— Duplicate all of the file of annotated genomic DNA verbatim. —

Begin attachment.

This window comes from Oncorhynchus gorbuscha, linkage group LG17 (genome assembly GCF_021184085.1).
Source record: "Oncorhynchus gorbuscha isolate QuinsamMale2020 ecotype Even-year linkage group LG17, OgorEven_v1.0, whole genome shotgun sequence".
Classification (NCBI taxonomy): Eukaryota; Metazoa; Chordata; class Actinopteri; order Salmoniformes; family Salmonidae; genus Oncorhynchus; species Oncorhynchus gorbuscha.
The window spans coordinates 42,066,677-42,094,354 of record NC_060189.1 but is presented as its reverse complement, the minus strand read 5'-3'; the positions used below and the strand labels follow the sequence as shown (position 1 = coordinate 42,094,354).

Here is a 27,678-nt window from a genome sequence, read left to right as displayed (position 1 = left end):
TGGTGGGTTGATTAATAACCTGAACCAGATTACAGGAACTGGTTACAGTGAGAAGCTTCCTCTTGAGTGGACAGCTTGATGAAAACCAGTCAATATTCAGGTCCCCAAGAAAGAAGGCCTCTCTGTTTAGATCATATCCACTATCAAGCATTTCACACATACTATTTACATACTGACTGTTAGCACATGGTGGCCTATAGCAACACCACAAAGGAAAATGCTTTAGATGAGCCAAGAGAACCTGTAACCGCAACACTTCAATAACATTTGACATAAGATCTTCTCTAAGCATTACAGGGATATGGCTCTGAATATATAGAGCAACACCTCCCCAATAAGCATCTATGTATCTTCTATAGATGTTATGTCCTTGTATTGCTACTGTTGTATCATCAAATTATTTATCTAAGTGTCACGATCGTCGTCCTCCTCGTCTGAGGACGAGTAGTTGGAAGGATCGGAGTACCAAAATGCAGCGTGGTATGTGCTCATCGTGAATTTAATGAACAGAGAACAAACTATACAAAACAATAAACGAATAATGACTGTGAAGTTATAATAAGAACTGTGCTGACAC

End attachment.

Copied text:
This window comes from Oncorhynchus gorbuscha, linkage group LG17 (genome assembly GCF_021184085.1).
Source record: "Oncorhynchus gorbuscha isolate QuinsamMale2020 ecotype Even-year linkage group LG17, OgorEven_v1.0, whole genome shotgun sequence".
Classification (NCBI taxonomy): Eukaryota; Metazoa; Chordata; class Actinopteri; order Salmoniformes; family Salmonidae; genus Oncorhynchus; species Oncorhynchus gorbuscha.
The window spans coordinates 42,066,677-42,094,354 of record NC_060189.1 but is presented as its reverse complement, the minus strand read 5'-3'; the positions used below and the strand labels follow the sequence as shown (position 1 = coordinate 42,094,354).

Here is a 27,678-nt window from a genome sequence, read left to right as displayed (position 1 = left end):
TGGTGGGTTGATTAATAACCTGAACCAGATTACAGGAACTGGTTACAGTGAGAAGCTTCCTCTTGAGTGGACAGCTTGATGAAAACCAGTCAATATTCAGGTCCCCAAGAAAGAAGGCCTCTCTGTTTAGATCATATCCACTATCAAGCATTTCACACATACTATTTACATACTGACTGTTAGCACATGGTGGCCTATAGCAACACCACAAAGGAAAATGCTTTAGATGAGCCAAGAGAACCTGTAACCGCAACACTTCAATAACATTTGACATAAGATCTTCTCTAAGCATTACAGGGATATGGCTCTGAATATATAGAGCAACACCTCCCCAATAAGCATCTATGTATCTTCTATAGATGTTATGTCCTTGTATTGCTACTGTTGTATCATCAAATTATTTATCTAAGTGTCACGATCGTCGTCCTCCTCGTCTGAGGACGAGTAGTTGGAAGGATCGGAGTACCAAAATGCAGCGTGGTATGTGCTCATCGTGAATTTAATGAACAGAGAACAAACTATACAAAACAATAAACGAATAATGACTGTGAAGTTATAATAAGAACTGTGCTGACAC